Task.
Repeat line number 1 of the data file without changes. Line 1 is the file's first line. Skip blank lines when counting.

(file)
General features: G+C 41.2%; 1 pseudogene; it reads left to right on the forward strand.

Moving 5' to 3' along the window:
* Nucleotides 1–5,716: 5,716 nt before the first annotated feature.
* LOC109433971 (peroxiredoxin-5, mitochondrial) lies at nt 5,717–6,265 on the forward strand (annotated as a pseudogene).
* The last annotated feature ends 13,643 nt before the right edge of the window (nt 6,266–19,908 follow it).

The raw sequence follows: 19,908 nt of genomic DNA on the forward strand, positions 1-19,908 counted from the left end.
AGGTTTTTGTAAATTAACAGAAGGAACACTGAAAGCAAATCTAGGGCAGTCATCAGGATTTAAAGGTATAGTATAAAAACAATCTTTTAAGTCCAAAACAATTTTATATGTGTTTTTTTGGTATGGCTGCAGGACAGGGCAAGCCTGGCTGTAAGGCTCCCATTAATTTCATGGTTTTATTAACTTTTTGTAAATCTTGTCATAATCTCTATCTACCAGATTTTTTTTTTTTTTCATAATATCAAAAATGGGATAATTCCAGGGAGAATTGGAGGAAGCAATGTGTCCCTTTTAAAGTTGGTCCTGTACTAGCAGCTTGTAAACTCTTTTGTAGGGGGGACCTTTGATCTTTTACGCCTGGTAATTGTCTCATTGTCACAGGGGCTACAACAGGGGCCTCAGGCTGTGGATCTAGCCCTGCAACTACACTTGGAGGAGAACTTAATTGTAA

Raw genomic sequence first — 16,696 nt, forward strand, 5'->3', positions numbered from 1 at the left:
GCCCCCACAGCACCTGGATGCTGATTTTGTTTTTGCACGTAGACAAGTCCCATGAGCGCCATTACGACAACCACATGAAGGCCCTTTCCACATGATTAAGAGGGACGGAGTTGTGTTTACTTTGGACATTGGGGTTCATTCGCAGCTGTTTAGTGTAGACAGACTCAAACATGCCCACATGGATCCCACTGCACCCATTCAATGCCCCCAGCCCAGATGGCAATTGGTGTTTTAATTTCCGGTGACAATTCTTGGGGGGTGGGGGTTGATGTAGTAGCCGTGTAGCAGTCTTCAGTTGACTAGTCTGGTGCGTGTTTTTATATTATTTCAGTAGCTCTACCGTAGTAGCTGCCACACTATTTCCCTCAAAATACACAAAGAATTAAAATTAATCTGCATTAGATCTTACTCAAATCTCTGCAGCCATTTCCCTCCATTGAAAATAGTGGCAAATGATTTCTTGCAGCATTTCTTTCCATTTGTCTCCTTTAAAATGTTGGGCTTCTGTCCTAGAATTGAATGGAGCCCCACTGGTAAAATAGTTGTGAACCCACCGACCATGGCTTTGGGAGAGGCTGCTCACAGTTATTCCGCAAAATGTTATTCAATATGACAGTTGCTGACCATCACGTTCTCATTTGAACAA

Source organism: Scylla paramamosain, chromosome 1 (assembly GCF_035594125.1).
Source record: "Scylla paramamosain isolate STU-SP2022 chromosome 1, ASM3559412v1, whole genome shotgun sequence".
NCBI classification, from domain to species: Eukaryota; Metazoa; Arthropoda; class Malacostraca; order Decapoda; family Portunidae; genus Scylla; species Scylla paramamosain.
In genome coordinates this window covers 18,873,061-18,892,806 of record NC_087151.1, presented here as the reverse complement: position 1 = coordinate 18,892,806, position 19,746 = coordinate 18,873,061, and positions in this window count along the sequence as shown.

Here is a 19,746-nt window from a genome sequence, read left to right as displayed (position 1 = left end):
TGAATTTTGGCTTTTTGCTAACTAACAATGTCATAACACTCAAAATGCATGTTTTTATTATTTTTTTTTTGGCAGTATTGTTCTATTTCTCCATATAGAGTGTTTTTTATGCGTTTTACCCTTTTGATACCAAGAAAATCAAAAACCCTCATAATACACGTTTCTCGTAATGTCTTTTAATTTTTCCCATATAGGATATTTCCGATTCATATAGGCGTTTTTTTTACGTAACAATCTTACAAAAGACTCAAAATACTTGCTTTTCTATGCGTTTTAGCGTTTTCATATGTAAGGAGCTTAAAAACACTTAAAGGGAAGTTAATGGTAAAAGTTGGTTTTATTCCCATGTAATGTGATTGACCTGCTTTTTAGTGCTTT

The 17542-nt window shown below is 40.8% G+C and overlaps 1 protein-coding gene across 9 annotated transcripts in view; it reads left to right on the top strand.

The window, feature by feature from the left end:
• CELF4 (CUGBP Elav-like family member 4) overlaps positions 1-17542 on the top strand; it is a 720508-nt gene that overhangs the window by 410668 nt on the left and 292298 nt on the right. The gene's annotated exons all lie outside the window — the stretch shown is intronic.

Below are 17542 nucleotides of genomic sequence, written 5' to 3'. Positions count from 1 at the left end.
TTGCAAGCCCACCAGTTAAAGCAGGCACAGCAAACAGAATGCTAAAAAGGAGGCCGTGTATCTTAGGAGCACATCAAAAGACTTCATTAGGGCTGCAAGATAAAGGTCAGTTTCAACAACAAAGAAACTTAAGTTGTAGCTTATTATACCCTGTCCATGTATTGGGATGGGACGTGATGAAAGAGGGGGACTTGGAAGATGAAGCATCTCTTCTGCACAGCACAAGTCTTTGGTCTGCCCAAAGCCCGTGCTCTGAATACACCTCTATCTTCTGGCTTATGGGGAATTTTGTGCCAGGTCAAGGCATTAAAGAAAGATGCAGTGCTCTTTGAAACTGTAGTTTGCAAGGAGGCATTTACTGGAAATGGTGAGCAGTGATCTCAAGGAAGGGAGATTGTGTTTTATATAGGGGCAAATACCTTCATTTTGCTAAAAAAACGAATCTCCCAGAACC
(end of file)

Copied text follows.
General features: G+C 41.2%; 1 pseudogene; it reads left to right on the forward strand.